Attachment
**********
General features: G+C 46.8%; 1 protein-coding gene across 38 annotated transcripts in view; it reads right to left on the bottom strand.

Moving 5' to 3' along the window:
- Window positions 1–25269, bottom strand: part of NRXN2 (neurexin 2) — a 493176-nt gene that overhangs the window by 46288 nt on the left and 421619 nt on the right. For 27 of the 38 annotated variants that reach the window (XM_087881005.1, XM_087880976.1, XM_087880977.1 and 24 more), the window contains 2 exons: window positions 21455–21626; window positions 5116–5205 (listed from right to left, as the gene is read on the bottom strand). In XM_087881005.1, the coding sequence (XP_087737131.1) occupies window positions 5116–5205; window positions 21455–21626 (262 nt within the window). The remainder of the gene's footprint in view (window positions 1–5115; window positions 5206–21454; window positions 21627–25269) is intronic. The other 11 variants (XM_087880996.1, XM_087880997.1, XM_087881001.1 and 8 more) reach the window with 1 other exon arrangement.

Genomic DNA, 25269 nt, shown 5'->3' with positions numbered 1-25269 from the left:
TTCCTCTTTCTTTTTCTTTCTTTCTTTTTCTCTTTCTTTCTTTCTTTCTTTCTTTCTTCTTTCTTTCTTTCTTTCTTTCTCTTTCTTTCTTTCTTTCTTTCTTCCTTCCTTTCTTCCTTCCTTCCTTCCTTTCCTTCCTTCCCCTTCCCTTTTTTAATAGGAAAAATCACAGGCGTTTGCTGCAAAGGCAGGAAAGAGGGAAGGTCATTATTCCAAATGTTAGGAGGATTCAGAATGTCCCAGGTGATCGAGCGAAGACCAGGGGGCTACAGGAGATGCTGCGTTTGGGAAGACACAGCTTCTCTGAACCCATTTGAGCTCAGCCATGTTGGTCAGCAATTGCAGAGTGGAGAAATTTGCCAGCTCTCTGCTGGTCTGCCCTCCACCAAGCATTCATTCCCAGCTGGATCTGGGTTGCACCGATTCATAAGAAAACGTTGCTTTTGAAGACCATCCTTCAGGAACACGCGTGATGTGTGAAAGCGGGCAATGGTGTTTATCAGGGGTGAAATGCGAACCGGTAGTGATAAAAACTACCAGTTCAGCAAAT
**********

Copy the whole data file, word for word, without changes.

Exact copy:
General features: G+C 46.8%; 1 protein-coding gene across 38 annotated transcripts in view; it reads right to left on the bottom strand.

Moving 5' to 3' along the window:
- Window positions 1–25269, bottom strand: part of NRXN2 (neurexin 2) — a 493176-nt gene that overhangs the window by 46288 nt on the left and 421619 nt on the right. For 27 of the 38 annotated variants that reach the window (XM_087881005.1, XM_087880976.1, XM_087880977.1 and 24 more), the window contains 2 exons: window positions 21455–21626; window positions 5116–5205 (listed from right to left, as the gene is read on the bottom strand). In XM_087881005.1, the coding sequence (XP_087737131.1) occupies window positions 5116–5205; window positions 21455–21626 (262 nt within the window). The remainder of the gene's footprint in view (window positions 1–5115; window positions 5206–21454; window positions 21627–25269) is intronic. The other 11 variants (XM_087880996.1, XM_087880997.1, XM_087881001.1 and 8 more) reach the window with 1 other exon arrangement.

Genomic DNA, 25269 nt, shown 5'->3' with positions numbered 1-25269 from the left:
TTCCTCTTTCTTTTTCTTTCTTTCTTTTTCTCTTTCTTTCTTTCTTTCTTTCTTTCTTCTTTCTTTCTTTCTTTCTTTCTCTTTCTTTCTTTCTTTCTTTCTTCCTTCCTTTCTTCCTTCCTTCCTTCCTTTCCTTCCTTCCCCTTCCCTTTTTTAATAGGAAAAATCACAGGCGTTTGCTGCAAAGGCAGGAAAGAGGGAAGGTCATTATTCCAAATGTTAGGAGGATTCAGAATGTCCCAGGTGATCGAGCGAAGACCAGGGGGCTACAGGAGATGCTGCGTTTGGGAAGACACAGCTTCTCTGAACCCATTTGAGCTCAGCCATGTTGGTCAGCAATTGCAGAGTGGAGAAATTTGCCAGCTCTCTGCTGGTCTGCCCTCCACCAAGCATTCATTCCCAGCTGGATCTGGGTTGCACCGATTCATAAGAAAACGTTGCTTTTGAAGACCATCCTTCAGGAACACGCGTGATGTGTGAAAGCGGGCAATGGTGTTTATCAGGGGTGAAATGCGAACCGGTAGTGATAAAAACTACCAGTTCAGCAAAT